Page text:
A major challenge faced by RECs in getting the word out to providers in underserved communities to inform them about REC services and the availability of CMS incentives. Our experience confirms the value of building strategic partnerships. In order to truly have the greatest impact, RECs must develop key partnerships with advocates and community organizations in their region. That requires innovative and culturally appropriate approaches to education and outreach that are tailored to each community’s needs. Whether those advocates are in the form of staff, health industry representatives, consultants, subcontractors, or committed community organizations such as ours, these partners must be welcomed or cultivated, trained and engaged to disseminate messages designed, with community inputs, to inform, guide and prepare providers for their next steps in EHR adoption.

    Over the past year, ONC and CMS through the support of the ARRA have invested in health IT related projects and programs all over the country, including 60 Regional Extension Centers and the Medicaid/Medicare EHR Incentive Program, all supporting the larger goal of ensuring that every patient has an electronic health record (EHR). While we support the Administration’s ambitious goal, we also would like to stress the importance for the Administration to finance an effective education and outreach strategy to communities – consumers and providers – so that they will be aware of these investments and will be able to benefit from them. NHIT adheres to this fundamental principle of effective communication with community stakeholders and advocates.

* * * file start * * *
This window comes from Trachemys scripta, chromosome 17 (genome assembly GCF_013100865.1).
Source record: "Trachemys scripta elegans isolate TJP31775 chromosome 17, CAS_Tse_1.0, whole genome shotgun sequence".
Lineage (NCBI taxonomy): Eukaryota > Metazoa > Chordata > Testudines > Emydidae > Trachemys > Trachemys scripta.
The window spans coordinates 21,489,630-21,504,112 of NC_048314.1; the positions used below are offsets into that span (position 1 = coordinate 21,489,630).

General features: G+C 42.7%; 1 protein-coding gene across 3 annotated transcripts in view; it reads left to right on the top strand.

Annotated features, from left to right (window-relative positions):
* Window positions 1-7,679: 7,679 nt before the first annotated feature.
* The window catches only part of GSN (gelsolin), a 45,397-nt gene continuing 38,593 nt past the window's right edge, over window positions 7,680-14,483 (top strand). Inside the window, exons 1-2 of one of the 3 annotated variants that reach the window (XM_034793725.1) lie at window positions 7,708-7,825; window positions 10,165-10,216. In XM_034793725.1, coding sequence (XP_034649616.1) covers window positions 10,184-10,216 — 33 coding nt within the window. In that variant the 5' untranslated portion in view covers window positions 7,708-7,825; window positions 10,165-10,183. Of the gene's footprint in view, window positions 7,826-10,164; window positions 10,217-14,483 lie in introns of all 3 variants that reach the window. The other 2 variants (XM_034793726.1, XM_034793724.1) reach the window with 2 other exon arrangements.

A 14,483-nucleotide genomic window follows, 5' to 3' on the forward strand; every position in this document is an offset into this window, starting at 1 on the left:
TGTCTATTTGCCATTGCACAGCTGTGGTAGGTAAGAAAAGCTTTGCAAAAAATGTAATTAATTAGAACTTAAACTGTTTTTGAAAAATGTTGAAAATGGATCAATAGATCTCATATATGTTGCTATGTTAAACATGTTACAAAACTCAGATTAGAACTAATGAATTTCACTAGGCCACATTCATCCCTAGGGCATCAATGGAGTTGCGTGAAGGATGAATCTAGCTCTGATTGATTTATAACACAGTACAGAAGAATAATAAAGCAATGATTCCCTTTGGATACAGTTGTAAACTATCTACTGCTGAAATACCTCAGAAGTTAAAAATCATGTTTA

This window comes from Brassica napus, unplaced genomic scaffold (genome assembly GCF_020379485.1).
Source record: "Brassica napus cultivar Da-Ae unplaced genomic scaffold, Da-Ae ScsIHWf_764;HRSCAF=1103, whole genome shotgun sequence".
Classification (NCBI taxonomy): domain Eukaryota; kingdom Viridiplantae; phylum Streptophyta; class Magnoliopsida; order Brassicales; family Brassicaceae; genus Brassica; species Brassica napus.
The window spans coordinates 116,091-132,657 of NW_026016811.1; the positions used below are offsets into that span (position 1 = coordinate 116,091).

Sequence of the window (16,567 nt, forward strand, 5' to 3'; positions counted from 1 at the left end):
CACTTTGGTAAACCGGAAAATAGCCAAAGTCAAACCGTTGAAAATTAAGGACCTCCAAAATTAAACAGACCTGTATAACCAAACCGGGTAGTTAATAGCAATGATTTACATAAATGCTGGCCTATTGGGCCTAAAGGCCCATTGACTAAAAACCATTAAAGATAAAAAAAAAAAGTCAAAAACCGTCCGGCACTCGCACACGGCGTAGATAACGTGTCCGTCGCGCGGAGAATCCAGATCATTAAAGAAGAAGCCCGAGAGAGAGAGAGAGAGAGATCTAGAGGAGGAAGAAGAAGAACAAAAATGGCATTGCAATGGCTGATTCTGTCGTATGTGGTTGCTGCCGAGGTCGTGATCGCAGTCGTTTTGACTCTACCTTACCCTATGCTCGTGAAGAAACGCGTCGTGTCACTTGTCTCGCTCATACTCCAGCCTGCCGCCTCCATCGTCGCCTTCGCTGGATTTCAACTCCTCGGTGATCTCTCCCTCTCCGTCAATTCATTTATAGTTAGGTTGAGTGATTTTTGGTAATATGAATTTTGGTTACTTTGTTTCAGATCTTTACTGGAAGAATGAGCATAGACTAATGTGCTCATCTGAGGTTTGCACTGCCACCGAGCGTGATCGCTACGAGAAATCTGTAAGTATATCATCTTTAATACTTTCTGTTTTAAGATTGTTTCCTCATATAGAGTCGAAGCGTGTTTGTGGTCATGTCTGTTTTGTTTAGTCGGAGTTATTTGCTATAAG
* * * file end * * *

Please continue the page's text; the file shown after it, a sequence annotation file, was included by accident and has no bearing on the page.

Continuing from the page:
Failure to engage and introduce HIT to underserved populations, rural communities, communities with limited English proficiency, communities of color and other marginalized populations can exacerbate the health disparities that the nation can ill afford. Underserved communities will suffer the most if the healthcare facilities that they rely on for their care and treatment are inoperable or out of business. Investing in effective communications to these groups will go a long way to guarantee the RECs reputation as a trusted and reliable source for HIT adoption.

    We cannot emphasize enough the importance of charging RECs with the mandate to leave no community behind in their attempts to provide crucial support in the adoption and utilization of EHRs. We realize that there is a lot of ground to cover, but engaging organizations like NHIT and incorporating an “all hands on deck” approach will yield the outcomes so urgently needed to counter health inequities and provide quality health care to those who need it most.

  4. Chad - The PC Error Guy says:

    I don’t agree that the government makes it more complicated, nor do they waste millions of dollars. We do need a more centralized way of sharing information electronically